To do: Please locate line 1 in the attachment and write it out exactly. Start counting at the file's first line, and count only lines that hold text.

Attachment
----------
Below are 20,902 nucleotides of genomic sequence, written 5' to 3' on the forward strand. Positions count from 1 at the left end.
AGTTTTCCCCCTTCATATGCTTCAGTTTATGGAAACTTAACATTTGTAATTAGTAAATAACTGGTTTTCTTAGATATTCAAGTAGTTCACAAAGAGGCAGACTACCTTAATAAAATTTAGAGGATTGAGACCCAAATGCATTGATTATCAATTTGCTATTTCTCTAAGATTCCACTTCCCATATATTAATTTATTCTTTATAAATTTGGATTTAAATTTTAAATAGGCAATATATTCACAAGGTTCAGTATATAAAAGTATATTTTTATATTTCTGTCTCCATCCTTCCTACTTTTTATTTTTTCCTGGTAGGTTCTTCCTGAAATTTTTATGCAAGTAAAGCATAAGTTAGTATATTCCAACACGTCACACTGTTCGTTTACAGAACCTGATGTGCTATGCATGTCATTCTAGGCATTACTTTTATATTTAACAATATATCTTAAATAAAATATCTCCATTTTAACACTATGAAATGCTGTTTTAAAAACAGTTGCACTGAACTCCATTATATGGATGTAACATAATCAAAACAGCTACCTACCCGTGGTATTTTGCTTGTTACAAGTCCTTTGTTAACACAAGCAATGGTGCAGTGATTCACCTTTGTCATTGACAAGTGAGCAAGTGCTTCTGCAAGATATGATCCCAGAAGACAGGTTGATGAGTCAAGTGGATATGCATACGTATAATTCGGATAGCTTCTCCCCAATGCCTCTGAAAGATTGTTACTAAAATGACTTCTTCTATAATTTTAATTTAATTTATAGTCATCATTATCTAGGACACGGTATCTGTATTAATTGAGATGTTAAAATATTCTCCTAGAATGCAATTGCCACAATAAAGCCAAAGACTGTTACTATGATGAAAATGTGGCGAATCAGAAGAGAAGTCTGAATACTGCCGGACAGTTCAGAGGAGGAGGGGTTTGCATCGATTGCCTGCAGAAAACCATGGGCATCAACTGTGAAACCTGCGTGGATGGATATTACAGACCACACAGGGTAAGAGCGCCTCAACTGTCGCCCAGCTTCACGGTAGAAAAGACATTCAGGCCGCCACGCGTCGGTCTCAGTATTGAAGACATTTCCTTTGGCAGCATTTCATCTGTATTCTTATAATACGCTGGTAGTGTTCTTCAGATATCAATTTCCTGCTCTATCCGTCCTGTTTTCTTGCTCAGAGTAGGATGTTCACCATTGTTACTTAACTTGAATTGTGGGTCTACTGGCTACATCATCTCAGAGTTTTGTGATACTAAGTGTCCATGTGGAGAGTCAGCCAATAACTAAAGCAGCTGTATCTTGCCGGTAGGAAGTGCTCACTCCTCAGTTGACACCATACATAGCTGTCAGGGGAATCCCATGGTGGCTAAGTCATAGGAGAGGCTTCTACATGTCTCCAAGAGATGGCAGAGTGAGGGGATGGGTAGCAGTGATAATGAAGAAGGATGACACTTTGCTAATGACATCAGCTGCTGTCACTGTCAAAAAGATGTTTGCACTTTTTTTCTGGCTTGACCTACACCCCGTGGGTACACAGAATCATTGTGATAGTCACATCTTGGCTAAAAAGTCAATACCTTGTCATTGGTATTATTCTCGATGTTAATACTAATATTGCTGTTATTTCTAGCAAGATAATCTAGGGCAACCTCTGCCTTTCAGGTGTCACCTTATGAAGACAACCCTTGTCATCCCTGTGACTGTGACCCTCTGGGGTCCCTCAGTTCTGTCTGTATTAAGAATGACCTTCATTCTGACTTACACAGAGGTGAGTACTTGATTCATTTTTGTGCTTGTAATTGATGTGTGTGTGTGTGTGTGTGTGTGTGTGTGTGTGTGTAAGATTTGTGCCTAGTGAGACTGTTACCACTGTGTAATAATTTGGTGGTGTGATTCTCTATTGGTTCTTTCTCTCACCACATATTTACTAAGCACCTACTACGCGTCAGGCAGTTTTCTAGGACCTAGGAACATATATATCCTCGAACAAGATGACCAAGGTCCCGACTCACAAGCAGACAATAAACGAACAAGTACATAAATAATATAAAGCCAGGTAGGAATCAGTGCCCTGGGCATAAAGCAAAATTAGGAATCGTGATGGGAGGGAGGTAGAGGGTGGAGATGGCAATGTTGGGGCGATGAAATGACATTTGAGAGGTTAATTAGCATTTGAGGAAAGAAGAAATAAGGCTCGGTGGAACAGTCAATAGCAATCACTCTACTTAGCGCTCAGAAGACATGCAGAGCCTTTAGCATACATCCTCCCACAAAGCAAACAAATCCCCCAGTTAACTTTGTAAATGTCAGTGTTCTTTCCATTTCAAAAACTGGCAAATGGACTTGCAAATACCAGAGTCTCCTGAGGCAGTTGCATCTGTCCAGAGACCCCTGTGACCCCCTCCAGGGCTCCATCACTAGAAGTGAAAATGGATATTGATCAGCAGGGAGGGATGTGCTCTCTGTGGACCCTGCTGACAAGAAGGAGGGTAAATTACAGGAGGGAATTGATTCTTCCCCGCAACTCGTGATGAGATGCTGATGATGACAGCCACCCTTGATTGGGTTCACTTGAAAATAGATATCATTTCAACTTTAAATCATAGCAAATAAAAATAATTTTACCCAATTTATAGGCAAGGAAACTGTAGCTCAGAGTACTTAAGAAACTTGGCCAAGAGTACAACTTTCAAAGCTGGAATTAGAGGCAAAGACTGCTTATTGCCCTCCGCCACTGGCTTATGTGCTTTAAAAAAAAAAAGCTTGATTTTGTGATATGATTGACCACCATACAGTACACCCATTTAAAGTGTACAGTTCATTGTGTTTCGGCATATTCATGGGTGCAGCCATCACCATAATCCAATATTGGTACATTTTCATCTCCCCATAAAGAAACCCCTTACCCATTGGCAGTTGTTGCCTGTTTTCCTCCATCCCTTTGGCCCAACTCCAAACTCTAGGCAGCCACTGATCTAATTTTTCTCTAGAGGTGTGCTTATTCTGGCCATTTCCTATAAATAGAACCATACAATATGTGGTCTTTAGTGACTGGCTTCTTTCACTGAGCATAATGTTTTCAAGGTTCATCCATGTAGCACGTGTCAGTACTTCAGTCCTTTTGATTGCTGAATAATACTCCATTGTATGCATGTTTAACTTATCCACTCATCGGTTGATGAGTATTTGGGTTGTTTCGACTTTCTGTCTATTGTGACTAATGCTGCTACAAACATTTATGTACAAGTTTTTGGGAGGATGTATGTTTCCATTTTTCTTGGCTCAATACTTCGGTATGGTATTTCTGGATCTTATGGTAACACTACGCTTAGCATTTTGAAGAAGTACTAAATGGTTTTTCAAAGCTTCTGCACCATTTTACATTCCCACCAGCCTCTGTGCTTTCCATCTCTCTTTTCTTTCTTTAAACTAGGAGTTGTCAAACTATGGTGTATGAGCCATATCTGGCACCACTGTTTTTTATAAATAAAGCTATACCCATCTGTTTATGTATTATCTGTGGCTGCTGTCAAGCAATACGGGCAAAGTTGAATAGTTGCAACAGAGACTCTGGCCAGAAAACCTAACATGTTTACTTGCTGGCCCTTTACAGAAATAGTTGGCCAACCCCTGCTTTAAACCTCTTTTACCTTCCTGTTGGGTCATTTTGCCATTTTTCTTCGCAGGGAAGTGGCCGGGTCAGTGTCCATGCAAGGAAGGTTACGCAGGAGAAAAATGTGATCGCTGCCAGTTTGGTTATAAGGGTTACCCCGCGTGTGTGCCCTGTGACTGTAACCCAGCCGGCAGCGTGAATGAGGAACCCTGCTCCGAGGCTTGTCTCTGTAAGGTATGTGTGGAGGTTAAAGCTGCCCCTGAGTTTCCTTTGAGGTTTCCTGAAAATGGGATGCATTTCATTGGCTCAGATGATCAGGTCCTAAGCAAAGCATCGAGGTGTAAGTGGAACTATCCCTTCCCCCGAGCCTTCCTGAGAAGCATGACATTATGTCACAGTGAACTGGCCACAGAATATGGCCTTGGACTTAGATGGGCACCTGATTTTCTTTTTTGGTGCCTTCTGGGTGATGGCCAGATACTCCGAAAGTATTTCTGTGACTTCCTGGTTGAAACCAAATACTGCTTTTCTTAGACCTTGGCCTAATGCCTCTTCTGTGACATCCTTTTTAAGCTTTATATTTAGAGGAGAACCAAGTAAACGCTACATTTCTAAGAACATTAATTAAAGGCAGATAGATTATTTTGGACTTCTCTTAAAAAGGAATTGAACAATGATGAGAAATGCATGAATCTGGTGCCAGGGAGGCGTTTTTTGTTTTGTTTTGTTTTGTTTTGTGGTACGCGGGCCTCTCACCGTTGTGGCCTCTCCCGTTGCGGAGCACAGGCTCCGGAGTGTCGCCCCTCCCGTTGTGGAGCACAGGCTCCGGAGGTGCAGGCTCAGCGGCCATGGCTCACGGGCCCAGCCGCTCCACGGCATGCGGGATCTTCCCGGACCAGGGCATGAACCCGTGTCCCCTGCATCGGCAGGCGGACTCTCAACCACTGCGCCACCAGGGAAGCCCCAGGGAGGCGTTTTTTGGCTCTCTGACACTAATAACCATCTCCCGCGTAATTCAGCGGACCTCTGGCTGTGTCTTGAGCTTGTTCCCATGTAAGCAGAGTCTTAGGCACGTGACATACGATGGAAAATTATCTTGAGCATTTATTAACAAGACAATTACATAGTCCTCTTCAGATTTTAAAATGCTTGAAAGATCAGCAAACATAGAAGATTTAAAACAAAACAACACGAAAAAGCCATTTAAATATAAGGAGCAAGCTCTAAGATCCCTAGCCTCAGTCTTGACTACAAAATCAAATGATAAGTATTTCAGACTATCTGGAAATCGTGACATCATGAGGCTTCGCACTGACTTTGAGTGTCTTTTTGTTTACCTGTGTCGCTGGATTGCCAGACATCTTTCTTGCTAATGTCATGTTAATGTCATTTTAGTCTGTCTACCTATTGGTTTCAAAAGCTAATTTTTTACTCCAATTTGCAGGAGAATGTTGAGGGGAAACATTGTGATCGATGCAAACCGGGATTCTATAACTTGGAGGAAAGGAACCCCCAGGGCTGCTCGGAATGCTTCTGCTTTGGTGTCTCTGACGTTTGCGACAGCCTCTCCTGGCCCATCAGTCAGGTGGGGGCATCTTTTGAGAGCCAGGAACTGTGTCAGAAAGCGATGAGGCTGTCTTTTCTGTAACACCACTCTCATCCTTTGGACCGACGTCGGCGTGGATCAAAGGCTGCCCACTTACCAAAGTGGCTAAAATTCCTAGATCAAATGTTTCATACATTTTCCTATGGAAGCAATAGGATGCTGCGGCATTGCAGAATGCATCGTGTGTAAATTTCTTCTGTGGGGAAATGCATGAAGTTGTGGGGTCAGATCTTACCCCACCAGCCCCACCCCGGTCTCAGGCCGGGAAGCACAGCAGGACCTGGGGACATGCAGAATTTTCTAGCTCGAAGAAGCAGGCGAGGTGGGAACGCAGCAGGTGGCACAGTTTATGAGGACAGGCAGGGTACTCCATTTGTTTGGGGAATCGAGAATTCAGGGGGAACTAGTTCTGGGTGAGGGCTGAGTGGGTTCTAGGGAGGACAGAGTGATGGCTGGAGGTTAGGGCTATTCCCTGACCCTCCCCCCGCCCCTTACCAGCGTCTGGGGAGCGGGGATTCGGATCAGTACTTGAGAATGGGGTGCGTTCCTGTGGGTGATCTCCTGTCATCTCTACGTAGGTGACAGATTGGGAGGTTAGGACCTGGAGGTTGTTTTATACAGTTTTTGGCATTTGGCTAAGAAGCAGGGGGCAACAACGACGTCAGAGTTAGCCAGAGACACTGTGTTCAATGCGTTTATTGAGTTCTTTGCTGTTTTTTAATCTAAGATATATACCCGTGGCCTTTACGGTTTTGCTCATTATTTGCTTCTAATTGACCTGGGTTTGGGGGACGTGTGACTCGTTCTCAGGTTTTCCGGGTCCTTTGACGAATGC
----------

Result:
Below are 20,902 nucleotides of genomic sequence, written 5' to 3' on the forward strand. Positions count from 1 at the left end.